In the panel discussion that followed, the Minister reiterated his commitment to facilitating the piloting of a safe injecting facility in Dublin before the end of 2015, and indicated his support for the decriminalisation of cannabis use. He acknowledged that decriminalisation was unlikely to be achieved during the lifetime of the present government. The arguments for and against these two options took up much of the panel discussion and the audience Q&A session. Thus, it is apparent that Ireland has broken the taboo on talking about the challenges on the demand side of the drug problem. But by the same token, it is apparent Ireland has not broken the taboo on talking about the challenges on the supply side.

 

And yet it was concerns about the supply side that led South American countries Columbia, Guatemala and Mexico to call for UNGASS 2016.6 Writing in 2012 from their own devastating experiences, these countries warned that ‘transnational organized crime and, in particular, the violence that it spreads in the course of its criminal activities, represent a serious problem that compromises the development, security and democratic life of all nations,...’. They called for member states to intensify their efforts with regard to the prevention and punishment of crime, the provision of social programmes in education, health, leisure and employment, and the prevention and treatment of addictions so as to preserve the social fabric. But on the supply side they called for a paradigm shift:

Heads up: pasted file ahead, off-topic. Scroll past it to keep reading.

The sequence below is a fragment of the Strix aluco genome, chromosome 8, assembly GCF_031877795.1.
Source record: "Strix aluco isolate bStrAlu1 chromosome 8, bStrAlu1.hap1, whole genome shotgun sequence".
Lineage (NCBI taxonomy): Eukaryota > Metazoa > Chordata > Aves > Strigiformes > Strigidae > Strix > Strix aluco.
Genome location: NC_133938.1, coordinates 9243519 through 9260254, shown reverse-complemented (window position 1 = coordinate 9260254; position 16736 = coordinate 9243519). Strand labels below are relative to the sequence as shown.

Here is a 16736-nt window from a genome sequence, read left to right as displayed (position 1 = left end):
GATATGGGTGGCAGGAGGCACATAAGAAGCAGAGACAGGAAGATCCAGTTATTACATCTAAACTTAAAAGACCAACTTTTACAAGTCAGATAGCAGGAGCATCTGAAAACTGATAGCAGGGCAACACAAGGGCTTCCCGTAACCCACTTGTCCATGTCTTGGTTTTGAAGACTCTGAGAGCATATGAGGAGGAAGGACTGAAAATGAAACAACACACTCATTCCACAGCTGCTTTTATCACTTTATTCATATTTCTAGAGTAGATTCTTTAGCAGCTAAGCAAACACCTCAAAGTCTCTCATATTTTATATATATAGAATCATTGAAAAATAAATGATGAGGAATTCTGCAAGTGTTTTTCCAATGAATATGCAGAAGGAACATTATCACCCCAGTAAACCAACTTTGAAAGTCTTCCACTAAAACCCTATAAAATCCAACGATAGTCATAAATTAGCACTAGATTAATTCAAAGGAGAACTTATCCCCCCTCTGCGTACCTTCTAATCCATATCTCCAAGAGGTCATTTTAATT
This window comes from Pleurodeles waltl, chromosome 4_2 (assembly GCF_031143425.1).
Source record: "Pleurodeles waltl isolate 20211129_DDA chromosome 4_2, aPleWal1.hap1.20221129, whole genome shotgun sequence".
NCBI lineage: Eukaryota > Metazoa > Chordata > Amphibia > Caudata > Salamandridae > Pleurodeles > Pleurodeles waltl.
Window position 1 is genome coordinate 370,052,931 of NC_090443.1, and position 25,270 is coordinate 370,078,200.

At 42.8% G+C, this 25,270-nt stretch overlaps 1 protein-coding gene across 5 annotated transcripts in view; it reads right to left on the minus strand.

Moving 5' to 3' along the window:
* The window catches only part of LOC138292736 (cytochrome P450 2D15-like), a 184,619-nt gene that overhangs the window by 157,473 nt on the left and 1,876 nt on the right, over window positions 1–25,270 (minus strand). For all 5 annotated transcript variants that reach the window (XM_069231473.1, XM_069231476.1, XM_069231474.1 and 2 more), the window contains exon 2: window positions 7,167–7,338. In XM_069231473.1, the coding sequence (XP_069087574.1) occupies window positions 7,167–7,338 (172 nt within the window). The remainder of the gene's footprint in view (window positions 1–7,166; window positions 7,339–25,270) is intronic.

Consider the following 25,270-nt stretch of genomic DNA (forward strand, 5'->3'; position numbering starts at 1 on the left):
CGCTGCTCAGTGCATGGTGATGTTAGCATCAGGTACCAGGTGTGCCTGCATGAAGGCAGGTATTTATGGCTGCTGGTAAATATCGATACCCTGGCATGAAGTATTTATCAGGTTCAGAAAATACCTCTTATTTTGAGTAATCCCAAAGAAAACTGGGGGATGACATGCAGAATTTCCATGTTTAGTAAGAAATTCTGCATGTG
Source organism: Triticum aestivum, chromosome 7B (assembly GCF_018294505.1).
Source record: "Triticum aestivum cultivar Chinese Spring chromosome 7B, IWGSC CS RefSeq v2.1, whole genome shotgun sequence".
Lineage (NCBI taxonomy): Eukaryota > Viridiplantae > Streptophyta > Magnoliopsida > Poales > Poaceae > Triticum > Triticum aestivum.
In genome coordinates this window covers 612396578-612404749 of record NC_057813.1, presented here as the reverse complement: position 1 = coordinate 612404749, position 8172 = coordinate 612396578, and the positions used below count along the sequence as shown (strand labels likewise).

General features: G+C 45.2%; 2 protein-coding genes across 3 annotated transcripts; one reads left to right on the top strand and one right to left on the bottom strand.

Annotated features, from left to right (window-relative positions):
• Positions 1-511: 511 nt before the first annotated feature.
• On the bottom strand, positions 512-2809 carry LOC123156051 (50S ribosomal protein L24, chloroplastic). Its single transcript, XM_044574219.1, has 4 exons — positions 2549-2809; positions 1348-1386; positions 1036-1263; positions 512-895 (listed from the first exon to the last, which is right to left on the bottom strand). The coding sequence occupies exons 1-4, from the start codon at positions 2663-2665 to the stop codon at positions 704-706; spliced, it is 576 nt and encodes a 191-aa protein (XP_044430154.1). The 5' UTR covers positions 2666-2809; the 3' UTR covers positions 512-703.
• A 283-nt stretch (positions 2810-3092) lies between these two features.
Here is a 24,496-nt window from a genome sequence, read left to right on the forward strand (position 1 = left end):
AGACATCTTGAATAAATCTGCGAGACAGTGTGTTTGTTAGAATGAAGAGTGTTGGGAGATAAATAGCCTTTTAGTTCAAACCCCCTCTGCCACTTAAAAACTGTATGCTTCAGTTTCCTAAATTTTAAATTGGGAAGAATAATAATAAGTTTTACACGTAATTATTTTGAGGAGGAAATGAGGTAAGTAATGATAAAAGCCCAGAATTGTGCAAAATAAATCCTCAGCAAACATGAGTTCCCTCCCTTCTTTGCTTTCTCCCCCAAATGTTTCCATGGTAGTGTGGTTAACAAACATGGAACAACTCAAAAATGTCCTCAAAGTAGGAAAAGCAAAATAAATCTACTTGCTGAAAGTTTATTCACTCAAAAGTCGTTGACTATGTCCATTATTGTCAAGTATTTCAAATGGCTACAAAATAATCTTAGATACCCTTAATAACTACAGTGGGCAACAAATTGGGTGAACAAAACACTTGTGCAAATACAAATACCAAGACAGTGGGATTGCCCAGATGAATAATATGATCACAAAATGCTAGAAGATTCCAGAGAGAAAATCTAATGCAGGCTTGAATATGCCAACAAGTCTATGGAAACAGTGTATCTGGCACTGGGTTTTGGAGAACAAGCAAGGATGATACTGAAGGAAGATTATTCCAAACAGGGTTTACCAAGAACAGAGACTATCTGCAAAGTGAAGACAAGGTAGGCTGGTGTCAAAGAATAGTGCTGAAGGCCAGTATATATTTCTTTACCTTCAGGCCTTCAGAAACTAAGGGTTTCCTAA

That the United Nations should exercise appropriate leadership in this effort and conduct a process of in-depth discussion in order to analyse all the available options, including regulatory or market measures, with a view to establishing a new paradigm for preventing the flow of resources to organized crime organizations;

 

At the CityWide event in Dublin in early September, Minister Ó Ríordáin was careful to stress that when he talked about decriminalisation, he was not talking about legalisation: decriminalising the possession of small amounts of cannabis does not mean legalising the supply of cannabis. Although the concept of regulation was examined in the course of the film Breaking the taboo, the word was not mentioned by the Minister or by any other contributors at the CityWide event.

 

‘Legalisation’ implies the removal of all legal restrictions on the drug market, which in turn suggests ‘open slather’. ‘Regulation’ on the other hand, which was discussed in the film and which was explicitly mentioned by the sponsors of the UNGASS resolution, implies control – of the production, distribution, sale and consumption of drugs – in other words, control of both supply and demand.